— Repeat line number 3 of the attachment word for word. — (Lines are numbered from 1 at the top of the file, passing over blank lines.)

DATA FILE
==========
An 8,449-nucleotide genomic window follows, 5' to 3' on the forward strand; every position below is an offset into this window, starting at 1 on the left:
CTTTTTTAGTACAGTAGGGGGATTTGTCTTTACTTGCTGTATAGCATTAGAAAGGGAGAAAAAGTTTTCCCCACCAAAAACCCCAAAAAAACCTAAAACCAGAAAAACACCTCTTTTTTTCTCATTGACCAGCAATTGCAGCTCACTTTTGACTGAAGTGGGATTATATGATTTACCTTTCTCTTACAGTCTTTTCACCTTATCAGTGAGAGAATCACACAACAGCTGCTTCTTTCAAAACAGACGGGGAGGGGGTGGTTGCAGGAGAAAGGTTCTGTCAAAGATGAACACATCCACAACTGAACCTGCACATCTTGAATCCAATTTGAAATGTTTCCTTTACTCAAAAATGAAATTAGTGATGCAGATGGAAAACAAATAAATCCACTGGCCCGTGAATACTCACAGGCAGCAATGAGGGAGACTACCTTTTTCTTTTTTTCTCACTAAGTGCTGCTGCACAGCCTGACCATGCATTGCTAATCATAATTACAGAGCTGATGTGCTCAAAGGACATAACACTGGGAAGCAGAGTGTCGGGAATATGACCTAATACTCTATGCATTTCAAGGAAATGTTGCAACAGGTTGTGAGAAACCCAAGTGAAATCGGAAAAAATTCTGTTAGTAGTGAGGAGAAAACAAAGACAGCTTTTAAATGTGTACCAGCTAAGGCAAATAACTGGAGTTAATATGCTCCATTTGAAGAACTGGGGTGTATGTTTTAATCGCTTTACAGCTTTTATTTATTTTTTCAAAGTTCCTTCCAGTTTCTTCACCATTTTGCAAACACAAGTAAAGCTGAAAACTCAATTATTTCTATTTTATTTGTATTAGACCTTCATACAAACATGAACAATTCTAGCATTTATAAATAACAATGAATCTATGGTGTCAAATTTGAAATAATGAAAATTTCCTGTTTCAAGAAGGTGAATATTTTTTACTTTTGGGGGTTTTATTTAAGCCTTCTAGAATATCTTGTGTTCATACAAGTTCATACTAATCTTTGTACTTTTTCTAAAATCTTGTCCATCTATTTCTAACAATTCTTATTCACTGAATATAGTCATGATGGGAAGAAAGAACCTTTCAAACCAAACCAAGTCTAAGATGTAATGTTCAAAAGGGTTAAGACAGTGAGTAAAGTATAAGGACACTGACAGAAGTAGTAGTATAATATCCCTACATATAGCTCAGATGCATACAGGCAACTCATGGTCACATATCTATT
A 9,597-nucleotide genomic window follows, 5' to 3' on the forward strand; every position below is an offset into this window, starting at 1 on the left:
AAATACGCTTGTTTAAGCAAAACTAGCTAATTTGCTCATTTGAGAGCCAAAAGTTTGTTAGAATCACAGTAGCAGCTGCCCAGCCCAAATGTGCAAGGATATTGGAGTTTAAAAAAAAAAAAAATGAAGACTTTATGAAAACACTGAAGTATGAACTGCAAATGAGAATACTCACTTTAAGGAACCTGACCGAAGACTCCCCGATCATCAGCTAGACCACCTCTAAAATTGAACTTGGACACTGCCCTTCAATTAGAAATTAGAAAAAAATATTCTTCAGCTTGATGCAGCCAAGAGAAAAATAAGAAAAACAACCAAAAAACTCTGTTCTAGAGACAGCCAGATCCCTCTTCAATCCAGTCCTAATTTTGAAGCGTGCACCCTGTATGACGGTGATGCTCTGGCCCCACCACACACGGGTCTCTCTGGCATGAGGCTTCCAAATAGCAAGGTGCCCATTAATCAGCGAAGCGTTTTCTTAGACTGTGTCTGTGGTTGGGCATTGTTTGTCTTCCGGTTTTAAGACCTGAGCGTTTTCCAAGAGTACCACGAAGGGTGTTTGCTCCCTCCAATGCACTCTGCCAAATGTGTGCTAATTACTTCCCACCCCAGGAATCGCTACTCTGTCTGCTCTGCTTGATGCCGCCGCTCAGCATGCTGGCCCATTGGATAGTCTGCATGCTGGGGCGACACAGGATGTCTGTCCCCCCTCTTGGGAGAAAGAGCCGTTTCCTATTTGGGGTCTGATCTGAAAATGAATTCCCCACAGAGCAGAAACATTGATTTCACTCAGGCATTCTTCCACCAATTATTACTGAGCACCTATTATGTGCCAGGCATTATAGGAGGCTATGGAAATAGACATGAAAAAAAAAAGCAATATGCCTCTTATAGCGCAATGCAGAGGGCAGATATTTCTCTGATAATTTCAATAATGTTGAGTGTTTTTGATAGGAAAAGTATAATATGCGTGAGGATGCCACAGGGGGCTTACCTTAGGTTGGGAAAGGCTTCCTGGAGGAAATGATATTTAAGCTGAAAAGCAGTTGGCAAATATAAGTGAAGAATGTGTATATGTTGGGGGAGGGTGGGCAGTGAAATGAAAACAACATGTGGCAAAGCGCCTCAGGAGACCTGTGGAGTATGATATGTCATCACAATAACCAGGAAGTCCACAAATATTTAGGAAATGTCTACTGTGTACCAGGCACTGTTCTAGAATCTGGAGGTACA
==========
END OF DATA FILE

A 9,597-nucleotide genomic window follows, 5' to 3' on the forward strand; every position below is an offset into this window, starting at 1 on the left: